Daumal is incorrect. One need not summit to see. To know what is above, one need only lie on the grass and look up, float on one’s back on a pond and look up, tilt the chin toward the sky and look up. Any moment, a mountaintop. He’s right about not being able to stay on the summit forever, that’s true, but I argue: one descends, one sees still. What do I know? Only that for a moment I became the sky and touched everything at once. Only that this possibility exists. The possibility to reach a state of all-nothingness again. That somewhere way beyond the summit, sky, time, death — these things are the same.

I can’t identify all the different kinds of clouds. I only recently learned how high thirty-five thousand feet is. I didn’t know that the sky starts at the surface of the earth, that we are in it.

“When a man is hurt, he makes himself an expert,” writes Tony Hoagland. I knew one man, heart busted, who learned bicycle repair, adopted a new persona that involved, in part, those flimsy little racing caps. Another pursued his expertise in drug use. Learn through suffering, my mother told us over and over. But at some point, pain is no longer a visit to the store that sells wisdom. At some point, we enter the store, scoop our hands into the large wooden bowls, all of them empty, and ask, Is it worth it? We leave empty-handed knowing less than when we walked in.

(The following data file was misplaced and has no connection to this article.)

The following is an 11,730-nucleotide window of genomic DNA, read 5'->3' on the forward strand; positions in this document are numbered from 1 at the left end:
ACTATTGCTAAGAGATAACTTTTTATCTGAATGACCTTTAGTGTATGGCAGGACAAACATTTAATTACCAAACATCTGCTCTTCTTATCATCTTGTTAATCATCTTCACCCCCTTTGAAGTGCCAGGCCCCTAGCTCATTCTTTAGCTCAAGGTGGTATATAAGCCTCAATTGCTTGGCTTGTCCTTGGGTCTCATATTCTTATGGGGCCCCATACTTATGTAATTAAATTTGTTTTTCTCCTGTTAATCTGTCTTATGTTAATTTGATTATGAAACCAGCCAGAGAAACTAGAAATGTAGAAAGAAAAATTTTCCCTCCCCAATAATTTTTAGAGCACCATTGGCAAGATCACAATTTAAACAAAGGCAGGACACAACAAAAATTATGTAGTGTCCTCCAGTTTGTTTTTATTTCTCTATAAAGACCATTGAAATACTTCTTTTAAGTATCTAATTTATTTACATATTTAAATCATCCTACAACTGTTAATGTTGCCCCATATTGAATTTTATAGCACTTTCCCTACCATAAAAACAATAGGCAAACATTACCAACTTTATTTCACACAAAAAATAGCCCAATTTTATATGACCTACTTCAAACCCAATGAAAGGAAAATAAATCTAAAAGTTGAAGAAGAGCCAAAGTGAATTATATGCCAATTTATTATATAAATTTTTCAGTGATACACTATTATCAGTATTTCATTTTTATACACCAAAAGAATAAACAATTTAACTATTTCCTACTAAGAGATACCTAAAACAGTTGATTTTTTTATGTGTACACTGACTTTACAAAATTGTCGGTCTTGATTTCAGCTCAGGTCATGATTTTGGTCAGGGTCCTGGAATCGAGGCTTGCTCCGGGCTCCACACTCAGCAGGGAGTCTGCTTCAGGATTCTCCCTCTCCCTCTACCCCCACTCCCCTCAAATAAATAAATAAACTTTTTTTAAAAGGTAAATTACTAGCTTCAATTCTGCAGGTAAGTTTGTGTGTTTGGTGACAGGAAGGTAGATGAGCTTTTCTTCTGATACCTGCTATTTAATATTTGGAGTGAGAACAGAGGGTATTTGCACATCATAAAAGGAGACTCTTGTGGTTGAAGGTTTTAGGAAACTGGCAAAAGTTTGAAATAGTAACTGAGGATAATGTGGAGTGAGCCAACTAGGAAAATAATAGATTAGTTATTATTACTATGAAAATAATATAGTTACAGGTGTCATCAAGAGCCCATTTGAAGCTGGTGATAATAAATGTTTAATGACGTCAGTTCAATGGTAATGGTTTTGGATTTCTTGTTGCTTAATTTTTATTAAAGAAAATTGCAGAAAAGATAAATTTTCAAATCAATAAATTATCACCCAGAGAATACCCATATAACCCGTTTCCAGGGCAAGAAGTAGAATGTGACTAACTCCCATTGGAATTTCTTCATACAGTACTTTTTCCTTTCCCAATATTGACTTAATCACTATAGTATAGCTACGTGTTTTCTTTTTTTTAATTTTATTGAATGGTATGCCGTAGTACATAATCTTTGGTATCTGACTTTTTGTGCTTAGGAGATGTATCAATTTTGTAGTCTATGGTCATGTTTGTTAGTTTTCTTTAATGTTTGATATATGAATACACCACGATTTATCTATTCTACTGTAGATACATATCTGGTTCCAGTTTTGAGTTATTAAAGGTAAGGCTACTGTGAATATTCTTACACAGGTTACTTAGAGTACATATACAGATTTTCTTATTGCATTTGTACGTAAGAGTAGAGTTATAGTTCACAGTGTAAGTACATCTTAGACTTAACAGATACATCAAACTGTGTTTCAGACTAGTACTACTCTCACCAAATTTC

A place inside holds our devotion, a suede pouch whose walls can spread without limit. When we lose someone or something we’ve devoted ourselves to, a vacuum is created, a void-space. This chasm of aloneness can barely be tolerated, so pain rushes in to fill the void, because pain is easier to tolerate than empty space. We mistake this pain for heartbreak and grief, but the pain is bandage. Heartbreak and grief come from touching the void that is revealed when we lose something or someone we have loved. Heartbreak, grief, are less about pain and more about fear, the great intolerable fear. Where once someone was, they no longer are; as I am now, I will not always be.